What does last night’s budget mean for Australian aid?

07 Oct 20

Last night, the government announced that Australia will increase economic support for COVID-19 response and recovery in the Pacific region by $304.7 million over the next two years. The Pacific and Timor-Leste will receive the most support from this budget.

Caritas Australia welcomes this news, as we have seen the devastating impacts of COVID-19 on many of the vulnerable communities we work with. Read our CEO, Kirsty Robertson’s response to the budget here.

Why is it important to support other countries during COVID-19?

COVID-19 affects everybody, but lower-income countries don’t have the same healthcare and testing infrastructure that we enjoy in Australia, which makes dealing with the virus even more challenging. It is especially hard to cope with the impacts of the virus without clean water or the ability to distance physically from people who may be infected.

In addition, the economic consequences of lockdowns for COVID-19 are likely to push an additional 533 million people into poverty in 2020, marking the first increase in global poverty rates in over twenty years. People who rely on cash in hand work are unable to earn an income when their towns and cities are in lockdown, and Caritas Australia and partners have already stepped in to support particularly vulnerable communities. For example, in Bangladesh earlier this year households involved in the Sustainable Food Security and Livelihood Program II received emergency cash distributions from Caritas Australia and Caritas Bangladesh after many households in the program lost their income due to lockdowns.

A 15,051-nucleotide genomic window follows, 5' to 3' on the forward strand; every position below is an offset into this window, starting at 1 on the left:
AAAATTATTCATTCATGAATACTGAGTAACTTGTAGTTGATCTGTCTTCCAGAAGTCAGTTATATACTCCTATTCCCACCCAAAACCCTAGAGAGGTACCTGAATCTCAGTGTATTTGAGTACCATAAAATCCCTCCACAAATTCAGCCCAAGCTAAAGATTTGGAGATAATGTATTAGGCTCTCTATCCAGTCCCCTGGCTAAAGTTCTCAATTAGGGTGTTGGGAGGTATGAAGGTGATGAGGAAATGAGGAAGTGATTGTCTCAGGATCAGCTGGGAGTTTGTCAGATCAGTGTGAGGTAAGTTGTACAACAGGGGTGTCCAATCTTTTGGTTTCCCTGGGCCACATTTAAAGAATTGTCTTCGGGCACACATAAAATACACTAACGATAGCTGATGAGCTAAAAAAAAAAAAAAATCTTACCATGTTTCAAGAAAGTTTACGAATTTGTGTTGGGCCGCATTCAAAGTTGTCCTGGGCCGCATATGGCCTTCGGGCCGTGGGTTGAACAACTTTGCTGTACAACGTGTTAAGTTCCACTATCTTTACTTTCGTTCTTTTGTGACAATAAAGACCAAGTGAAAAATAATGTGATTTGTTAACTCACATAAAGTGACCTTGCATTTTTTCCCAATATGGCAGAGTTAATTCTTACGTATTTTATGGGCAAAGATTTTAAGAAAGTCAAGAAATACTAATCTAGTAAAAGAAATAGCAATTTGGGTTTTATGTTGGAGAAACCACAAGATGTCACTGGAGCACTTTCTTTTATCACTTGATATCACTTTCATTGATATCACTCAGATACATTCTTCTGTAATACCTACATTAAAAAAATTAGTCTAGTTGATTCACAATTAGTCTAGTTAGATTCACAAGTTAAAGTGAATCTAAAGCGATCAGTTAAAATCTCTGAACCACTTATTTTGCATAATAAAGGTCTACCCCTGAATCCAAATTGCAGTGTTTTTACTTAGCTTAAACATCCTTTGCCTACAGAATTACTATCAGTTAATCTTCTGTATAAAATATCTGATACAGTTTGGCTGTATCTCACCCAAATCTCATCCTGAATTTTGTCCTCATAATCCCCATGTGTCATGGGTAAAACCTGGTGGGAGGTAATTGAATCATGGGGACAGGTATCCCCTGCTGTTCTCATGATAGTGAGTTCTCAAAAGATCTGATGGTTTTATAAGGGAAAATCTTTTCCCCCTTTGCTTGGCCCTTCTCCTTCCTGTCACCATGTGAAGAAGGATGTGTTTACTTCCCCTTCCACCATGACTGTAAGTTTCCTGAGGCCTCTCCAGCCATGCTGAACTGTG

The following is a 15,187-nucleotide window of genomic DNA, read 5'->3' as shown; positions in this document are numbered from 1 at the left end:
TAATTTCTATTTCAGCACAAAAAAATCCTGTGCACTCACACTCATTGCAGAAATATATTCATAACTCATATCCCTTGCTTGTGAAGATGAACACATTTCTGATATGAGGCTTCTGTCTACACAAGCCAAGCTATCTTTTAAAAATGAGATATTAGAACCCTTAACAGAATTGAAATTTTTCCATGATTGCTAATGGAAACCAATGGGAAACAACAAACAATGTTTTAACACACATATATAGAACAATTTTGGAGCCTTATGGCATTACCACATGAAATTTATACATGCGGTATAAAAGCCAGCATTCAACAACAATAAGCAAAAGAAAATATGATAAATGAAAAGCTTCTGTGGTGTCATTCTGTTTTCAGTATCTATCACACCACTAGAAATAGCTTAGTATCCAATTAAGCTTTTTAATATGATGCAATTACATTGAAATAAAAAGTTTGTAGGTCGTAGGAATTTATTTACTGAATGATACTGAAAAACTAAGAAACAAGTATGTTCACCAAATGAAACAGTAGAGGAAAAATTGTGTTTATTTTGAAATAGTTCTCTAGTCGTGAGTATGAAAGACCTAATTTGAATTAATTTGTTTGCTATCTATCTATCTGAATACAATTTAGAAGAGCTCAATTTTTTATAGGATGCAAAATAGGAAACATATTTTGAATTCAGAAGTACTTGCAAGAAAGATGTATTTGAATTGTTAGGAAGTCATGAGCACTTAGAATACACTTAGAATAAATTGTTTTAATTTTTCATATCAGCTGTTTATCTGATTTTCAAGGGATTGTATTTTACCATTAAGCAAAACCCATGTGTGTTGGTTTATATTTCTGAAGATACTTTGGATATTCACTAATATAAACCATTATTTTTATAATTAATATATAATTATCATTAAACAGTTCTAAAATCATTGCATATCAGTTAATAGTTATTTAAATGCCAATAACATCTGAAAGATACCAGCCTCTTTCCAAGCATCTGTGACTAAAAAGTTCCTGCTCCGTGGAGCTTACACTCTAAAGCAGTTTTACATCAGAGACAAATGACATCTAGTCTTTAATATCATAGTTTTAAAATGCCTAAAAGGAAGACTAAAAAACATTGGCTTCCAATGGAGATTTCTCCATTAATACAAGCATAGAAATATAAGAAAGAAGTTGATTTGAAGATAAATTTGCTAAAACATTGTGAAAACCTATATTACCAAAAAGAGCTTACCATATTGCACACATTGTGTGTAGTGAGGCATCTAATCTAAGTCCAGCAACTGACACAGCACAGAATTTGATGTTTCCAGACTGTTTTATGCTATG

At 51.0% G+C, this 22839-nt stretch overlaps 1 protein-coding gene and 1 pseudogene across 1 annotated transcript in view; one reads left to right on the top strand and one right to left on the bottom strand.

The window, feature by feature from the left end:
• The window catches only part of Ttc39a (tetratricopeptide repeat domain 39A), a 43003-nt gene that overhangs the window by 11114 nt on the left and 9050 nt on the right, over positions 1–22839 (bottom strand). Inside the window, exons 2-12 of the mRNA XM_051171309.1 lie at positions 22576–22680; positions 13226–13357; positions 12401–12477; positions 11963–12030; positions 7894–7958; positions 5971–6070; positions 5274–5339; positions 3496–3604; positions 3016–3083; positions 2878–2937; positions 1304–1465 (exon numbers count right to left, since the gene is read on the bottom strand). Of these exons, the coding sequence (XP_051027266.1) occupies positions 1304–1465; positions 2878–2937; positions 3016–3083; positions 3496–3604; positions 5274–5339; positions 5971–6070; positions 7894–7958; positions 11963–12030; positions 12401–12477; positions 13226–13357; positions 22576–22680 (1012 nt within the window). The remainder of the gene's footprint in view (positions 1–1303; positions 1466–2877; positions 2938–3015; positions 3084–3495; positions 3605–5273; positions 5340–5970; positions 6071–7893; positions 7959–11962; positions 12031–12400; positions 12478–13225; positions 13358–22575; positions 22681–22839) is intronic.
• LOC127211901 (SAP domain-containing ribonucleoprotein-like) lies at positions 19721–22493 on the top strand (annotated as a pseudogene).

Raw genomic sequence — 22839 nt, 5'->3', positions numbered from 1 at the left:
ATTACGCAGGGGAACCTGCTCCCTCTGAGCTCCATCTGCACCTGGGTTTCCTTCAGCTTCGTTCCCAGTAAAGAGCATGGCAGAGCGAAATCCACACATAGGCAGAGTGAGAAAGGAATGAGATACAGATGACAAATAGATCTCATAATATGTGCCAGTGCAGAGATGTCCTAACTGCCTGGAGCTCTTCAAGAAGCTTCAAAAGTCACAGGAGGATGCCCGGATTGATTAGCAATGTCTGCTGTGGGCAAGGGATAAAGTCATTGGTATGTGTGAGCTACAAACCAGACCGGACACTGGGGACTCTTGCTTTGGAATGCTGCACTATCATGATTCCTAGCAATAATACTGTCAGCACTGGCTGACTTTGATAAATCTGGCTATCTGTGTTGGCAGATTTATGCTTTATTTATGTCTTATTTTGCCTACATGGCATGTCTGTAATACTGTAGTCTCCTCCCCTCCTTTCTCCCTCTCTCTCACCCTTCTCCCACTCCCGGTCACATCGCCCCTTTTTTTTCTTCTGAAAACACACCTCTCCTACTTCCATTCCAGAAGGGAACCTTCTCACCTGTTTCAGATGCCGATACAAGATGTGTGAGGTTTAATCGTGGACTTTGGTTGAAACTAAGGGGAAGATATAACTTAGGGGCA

Lower-income countries will also face more challenges in recovering from the crisis, which is likely to be a slow process.

What does this mean for countries in Africa or the Middle East?

This one-off increase in support to the Pacific and Timor-Leste is welcomed by Caritas Australia and many other aid agencies after several years of overall reductions to the aid budget, but it has come at the cost of aid to South and West Asia, Africa and the Middle East.

There are displaced and vulnerable communities in Afghanistan and Bangladesh who may not receive the support they really need, and may soon face reduced access to key needs such as healthcare, clean water, education and livelihood skills development. It will be challenging for international development and aid agencies to recover the progress lost to the pandemic in education, sanitation and healthcare for communities who are already vulnerable.